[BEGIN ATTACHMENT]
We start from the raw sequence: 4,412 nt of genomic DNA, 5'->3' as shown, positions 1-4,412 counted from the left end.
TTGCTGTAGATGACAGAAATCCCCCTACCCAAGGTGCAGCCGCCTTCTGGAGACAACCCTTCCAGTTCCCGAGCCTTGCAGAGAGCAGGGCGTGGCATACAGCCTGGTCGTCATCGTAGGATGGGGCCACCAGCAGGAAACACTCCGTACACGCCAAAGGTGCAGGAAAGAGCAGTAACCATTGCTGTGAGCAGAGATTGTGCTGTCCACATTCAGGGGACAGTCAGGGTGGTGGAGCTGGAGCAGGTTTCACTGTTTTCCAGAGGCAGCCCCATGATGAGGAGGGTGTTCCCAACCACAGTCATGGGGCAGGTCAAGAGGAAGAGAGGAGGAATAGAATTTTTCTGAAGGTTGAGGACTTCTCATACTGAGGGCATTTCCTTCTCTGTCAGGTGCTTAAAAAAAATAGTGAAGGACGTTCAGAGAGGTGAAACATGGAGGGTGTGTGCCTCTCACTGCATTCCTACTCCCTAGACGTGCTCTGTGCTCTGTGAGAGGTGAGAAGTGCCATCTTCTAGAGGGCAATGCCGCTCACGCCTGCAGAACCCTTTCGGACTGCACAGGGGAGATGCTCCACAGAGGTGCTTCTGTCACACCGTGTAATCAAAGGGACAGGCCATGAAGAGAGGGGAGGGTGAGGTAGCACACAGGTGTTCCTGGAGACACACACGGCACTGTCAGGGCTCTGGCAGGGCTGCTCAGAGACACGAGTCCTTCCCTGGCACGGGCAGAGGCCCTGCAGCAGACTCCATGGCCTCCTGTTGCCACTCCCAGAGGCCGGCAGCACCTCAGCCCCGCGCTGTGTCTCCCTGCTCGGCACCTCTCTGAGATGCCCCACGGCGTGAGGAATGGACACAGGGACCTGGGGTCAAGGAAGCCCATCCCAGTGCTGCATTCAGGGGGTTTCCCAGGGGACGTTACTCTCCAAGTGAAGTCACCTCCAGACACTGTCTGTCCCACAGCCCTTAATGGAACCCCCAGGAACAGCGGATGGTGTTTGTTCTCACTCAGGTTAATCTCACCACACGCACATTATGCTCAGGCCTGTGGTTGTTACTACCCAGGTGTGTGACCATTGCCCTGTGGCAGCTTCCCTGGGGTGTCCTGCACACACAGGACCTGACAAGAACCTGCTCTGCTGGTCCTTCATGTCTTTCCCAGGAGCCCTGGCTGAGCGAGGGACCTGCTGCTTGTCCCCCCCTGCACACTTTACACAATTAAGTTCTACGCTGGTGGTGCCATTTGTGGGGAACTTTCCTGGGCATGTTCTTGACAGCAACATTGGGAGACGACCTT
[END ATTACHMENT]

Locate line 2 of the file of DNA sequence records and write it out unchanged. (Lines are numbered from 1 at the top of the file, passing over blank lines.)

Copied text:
TTGCTGTAGATGACAGAAATCCCCCTACCCAAGGTGCAGCCGCCTTCTGGAGACAACCCTTCCAGTTCCCGAGCCTTGCAGAGAGCAGGGCGTGGCATACAGCCTGGTCGTCATCGTAGGATGGGGCCACCAGCAGGAAACACTCCGTACACGCCAAAGGTGCAGGAAAGAGCAGTAACCATTGCTGTGAGCAGAGATTGTGCTGTCCACATTCAGGGGACAGTCAGGGTGGTGGAGCTGGAGCAGGTTTCACTGTTTTCCAGAGGCAGCCCCATGATGAGGAGGGTGTTCCCAACCACAGTCATGGGGCAGGTCAAGAGGAAGAGAGGAGGAATAGAATTTTTCTGAAGGTTGAGGACTTCTCATACTGAGGGCATTTCCTTCTCTGTCAGGTGCTTAAAAAAAATAGTGAAGGACGTTCAGAGAGGTGAAACATGGAGGGTGTGTGCCTCTCACTGCATTCCTACTCCCTAGACGTGCTCTGTGCTCTGTGAGAGGTGAGAAGTGCCATCTTCTAGAGGGCAATGCCGCTCACGCCTGCAGAACCCTTTCGGACTGCACAGGGGAGATGCTCCACAGAGGTGCTTCTGTCACACCGTGTAATCAAAGGGACAGGCCATGAAGAGAGGGGAGGGTGAGGTAGCACACAGGTGTTCCTGGAGACACACACGGCACTGTCAGGGCTCTGGCAGGGCTGCTCAGAGACACGAGTCCTTCCCTGGCACGGGCAGAGGCCCTGCAGCAGACTCCATGGCCTCCTGTTGCCACTCCCAGAGGCCGGCAGCACCTCAGCCCCGCGCTGTGTCTCCCTGCTCGGCACCTCTCTGAGATGCCCCACGGCGTGAGGAATGGACACAGGGACCTGGGGTCAAGGAAGCCCATCCCAGTGCTGCATTCAGGGGGTTTCCCAGGGGACGTTACTCTCCAAGTGAAGTCACCTCCAGACACTGTCTGTCCCACAGCCCTTAATGGAACCCCCAGGAACAGCGGATGGTGTTTGTTCTCACTCAGGTTAATCTCACCACACGCACATTATGCTCAGGCCTGTGGTTGTTACTACCCAGGTGTGTGACCATTGCCCTGTGGCAGCTTCCCTGGGGTGTCCTGCACACACAGGACCTGACAAGAACCTGCTCTGCTGGTCCTTCATGTCTTTCCCAGGAGCCCTGGCTGAGCGAGGGACCTGCTGCTTGTCCCCCCCTGCACACTTTACACAATTAAGTTCTACGCTGGTGGTGCCATTTGTGGGGAACTTTCCTGGGCATGTTCTTGACAGCAACATTGGGAGACGACCTT